will gobble most shots. The first of five outstanding par 3's, the second,
features a fairly small green that slopes right to left and back to front with
a bunker long and short. From the back tee, which is 50 yards behind the
white, the player's view of the right side of the green is slightly blocked
out by the hillside. Finally, a breather as you step to the third tee. A wide
fairway will narrow, depending upon which club is used off the tee. A solid
three-wood will leave a short approach to a downhill lima bean shaped green
that's guarded with four bunkers. The fourth is one of the shorter par fours
on the course, but plays uphill all the way to a long green, 42 yards deep.
Miss right and you'll have a deep bunker to contend with; miss left and an old
chimney from the previous clubhouse could leave you blocked out from the
green. The back box on the fifth shares the tee with part of the practice
range, which gives the player his first view of the Hudson River, which stands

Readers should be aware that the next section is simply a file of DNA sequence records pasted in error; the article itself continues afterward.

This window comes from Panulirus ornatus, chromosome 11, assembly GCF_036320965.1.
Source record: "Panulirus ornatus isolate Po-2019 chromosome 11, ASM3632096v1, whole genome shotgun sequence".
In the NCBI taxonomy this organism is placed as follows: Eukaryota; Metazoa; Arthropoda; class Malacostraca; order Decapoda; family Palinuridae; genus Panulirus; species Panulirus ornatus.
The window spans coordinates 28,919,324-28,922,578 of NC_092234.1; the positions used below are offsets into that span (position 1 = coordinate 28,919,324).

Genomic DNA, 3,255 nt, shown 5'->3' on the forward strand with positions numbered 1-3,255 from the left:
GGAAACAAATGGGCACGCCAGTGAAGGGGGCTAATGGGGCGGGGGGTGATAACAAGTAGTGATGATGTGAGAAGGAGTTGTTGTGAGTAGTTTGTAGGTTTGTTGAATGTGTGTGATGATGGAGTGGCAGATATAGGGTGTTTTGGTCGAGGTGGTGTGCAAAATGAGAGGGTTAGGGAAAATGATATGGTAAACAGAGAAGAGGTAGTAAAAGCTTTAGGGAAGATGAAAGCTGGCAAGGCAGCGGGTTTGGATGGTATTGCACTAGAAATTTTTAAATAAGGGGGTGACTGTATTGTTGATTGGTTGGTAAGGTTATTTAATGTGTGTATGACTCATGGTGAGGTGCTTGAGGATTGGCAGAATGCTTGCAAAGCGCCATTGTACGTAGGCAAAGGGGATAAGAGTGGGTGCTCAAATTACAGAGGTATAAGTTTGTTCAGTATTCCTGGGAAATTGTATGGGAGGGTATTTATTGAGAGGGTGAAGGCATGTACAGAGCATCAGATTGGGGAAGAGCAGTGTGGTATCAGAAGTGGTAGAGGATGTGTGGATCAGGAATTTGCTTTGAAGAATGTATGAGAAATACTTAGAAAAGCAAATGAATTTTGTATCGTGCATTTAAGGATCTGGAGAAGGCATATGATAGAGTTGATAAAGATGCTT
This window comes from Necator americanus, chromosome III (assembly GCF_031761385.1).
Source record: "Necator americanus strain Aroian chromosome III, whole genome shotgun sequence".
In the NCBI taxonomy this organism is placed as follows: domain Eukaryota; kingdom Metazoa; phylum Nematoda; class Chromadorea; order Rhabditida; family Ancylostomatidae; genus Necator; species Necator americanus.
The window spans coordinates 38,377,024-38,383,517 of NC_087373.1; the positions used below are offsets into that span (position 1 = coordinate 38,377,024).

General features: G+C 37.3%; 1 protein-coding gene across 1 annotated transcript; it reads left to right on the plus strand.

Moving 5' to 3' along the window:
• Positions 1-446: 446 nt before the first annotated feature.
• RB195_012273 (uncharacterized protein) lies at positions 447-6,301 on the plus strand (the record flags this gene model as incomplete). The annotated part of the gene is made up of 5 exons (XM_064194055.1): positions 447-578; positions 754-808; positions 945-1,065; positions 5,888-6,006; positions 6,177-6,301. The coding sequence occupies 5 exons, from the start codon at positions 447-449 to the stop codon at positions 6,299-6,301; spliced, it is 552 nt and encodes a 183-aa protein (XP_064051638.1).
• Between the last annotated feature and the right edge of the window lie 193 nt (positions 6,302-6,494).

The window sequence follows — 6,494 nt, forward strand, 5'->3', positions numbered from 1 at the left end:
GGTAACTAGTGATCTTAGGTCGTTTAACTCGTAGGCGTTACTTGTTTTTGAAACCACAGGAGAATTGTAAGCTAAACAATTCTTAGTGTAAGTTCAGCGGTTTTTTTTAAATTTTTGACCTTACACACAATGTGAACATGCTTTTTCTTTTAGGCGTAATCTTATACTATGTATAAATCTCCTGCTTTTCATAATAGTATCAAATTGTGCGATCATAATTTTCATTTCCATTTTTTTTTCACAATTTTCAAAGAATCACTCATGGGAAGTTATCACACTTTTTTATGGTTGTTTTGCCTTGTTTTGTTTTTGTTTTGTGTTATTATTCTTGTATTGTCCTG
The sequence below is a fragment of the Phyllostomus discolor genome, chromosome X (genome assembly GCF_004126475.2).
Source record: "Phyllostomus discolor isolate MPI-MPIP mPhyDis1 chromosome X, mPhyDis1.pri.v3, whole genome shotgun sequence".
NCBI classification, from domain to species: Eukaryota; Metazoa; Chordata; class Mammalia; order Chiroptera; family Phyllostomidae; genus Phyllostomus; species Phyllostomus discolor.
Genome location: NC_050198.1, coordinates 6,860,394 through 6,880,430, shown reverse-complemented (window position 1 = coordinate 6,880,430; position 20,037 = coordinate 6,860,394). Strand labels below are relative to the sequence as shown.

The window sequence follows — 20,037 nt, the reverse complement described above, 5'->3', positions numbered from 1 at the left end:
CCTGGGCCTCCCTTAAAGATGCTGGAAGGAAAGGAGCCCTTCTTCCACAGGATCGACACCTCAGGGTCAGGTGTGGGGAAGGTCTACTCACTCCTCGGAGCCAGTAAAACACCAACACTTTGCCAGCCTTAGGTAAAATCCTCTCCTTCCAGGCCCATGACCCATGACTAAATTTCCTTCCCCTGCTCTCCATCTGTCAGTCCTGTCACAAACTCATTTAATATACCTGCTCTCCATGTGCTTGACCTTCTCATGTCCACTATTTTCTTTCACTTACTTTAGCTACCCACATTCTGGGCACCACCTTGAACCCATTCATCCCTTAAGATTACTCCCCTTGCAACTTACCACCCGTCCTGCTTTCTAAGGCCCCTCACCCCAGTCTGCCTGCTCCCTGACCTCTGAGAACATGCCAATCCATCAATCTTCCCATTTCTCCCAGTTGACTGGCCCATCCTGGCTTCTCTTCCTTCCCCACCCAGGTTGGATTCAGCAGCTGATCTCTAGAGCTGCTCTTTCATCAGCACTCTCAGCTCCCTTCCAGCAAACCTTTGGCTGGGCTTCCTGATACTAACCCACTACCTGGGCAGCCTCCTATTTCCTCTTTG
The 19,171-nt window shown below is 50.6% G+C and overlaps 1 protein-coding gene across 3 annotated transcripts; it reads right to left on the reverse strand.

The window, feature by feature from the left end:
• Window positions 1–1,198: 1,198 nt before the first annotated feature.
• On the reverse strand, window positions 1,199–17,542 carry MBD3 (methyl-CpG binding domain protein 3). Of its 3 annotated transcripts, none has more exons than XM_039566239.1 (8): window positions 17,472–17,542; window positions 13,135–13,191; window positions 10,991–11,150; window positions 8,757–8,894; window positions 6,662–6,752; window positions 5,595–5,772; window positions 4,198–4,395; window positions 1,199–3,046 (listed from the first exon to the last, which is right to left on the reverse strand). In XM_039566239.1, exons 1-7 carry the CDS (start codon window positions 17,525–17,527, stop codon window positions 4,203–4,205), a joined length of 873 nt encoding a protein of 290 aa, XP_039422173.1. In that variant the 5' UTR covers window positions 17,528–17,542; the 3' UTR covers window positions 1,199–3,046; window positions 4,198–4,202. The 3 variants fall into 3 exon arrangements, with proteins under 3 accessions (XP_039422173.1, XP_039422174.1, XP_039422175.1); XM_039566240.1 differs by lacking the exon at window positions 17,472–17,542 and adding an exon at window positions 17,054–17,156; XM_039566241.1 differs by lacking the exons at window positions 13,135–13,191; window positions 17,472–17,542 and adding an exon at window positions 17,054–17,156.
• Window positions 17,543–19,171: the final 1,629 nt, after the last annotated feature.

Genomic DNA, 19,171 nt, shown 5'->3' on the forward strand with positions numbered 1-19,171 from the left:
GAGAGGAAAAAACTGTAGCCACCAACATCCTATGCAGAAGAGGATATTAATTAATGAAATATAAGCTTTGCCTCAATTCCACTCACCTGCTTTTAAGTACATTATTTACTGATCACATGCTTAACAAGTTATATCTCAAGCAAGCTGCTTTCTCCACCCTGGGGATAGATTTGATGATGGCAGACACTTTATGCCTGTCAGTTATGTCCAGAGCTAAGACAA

behind the player. This dogleg right par four plays downhill off the tee, but
not on the second shot, as the lay of the land would suggest. The green is
long and narrow with sand right and grass swales left and short right. The
first par-five is a monster, 570 yards from the tips. This beauty gives the
player a feel for Georgia, with its stately trees left and right and a large
lake that's visually intimidating off the tee. After a successful tee shot,
the golfer is left with an uphill blind second shot to a hole that bends to
the left. A mid to long iron lay up will leave a wedge to a fairly easy green,
a definite birdie chance. Even if you make par or worse, your second glimpse
of the Hudson will ease your pain. Another chance for birdie, the seventh, is
an easy hole which features a large landing area. A solid tee shot will leave
a short iron to a small green with a trio of bunkers right and one left. It's
time to bear down, if you haven't already. The eighth is a par-three cut out
of the woods, reminiscent of South Carolina. A carry of 225 yards over
marshland is required, just to reach a landing area short of the green. The
putting surface has a hollow in the middle with a plateau front and back.
Making par here will be quite an accomplishment. The front nine concludes with
a dog-legging left par five of 551 yards. Don't let the yardage scare you,
this hole can be had with three solid shots.